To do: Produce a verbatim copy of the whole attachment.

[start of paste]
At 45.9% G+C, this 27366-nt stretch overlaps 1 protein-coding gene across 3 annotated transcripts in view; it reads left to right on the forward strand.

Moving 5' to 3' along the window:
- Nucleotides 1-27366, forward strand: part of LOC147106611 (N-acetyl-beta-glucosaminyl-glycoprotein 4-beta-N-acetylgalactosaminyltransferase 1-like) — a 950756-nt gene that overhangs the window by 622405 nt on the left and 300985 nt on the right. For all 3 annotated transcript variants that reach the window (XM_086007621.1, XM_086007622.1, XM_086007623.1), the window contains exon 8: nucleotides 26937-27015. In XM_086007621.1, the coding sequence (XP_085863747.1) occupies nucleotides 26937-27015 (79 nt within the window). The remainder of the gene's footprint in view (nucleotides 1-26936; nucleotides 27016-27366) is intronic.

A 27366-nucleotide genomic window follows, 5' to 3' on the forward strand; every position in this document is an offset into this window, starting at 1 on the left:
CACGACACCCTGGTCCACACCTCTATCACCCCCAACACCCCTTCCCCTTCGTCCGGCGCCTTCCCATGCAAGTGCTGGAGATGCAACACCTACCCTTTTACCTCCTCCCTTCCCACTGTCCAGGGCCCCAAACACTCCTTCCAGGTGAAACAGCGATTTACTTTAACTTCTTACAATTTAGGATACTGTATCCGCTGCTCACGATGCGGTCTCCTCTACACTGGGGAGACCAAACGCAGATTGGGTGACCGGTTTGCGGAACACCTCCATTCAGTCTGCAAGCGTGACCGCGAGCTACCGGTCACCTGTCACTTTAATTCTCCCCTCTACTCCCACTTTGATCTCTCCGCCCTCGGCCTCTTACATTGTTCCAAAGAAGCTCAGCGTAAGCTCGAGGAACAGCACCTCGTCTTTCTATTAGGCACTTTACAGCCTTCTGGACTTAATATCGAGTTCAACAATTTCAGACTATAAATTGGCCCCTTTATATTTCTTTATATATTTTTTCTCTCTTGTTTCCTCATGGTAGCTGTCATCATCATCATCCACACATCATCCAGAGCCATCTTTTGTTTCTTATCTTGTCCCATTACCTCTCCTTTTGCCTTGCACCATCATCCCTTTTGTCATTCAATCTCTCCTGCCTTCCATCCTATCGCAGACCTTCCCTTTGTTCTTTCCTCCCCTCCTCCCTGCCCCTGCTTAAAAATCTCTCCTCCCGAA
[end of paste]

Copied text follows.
At 45.9% G+C, this 27366-nt stretch overlaps 1 protein-coding gene across 3 annotated transcripts in view; it reads left to right on the forward strand.

Moving 5' to 3' along the window:
- Nucleotides 1-27366, forward strand: part of LOC147106611 (N-acetyl-beta-glucosaminyl-glycoprotein 4-beta-N-acetylgalactosaminyltransferase 1-like) — a 950756-nt gene that overhangs the window by 622405 nt on the left and 300985 nt on the right. For all 3 annotated transcript variants that reach the window (XM_086007621.1, XM_086007622.1, XM_086007623.1), the window contains exon 8: nucleotides 26937-27015. In XM_086007621.1, the coding sequence (XP_085863747.1) occupies nucleotides 26937-27015 (79 nt within the window). The remainder of the gene's footprint in view (nucleotides 1-26936; nucleotides 27016-27366) is intronic.

A 27366-nucleotide genomic window follows, 5' to 3' on the forward strand; every position in this document is an offset into this window, starting at 1 on the left:
CACGACACCCTGGTCCACACCTCTATCACCCCCAACACCCCTTCCCCTTCGTCCGGCGCCTTCCCATGCAAGTGCTGGAGATGCAACACCTACCCTTTTACCTCCTCCCTTCCCACTGTCCAGGGCCCCAAACACTCCTTCCAGGTGAAACAGCGATTTACTTTAACTTCTTACAATTTAGGATACTGTATCCGCTGCTCACGATGCGGTCTCCTCTACACTGGGGAGACCAAACGCAGATTGGGTGACCGGTTTGCGGAACACCTCCATTCAGTCTGCAAGCGTGACCGCGAGCTACCGGTCACCTGTCACTTTAATTCTCCCCTCTACTCCCACTTTGATCTCTCCGCCCTCGGCCTCTTACATTGTTCCAAAGAAGCTCAGCGTAAGCTCGAGGAACAGCACCTCGTCTTTCTATTAGGCACTTTACAGCCTTCTGGACTTAATATCGAGTTCAACAATTTCAGACTATAAATTGGCCCCTTTATATTTCTTTATATATTTTTTCTCTCTTGTTTCCTCATGGTAGCTGTCATCATCATCATCCACACATCATCCAGAGCCATCTTTTGTTTCTTATCTTGTCCCATTACCTCTCCTTTTGCCTTGCACCATCATCCCTTTTGTCATTCAATCTCTCCTGCCTTCCATCCTATCGCAGACCTTCCCTTTGTTCTTTCCTCCCCTCCTCCCTGCCCCTGCTTAAAAATCTCTCCTCCCGAA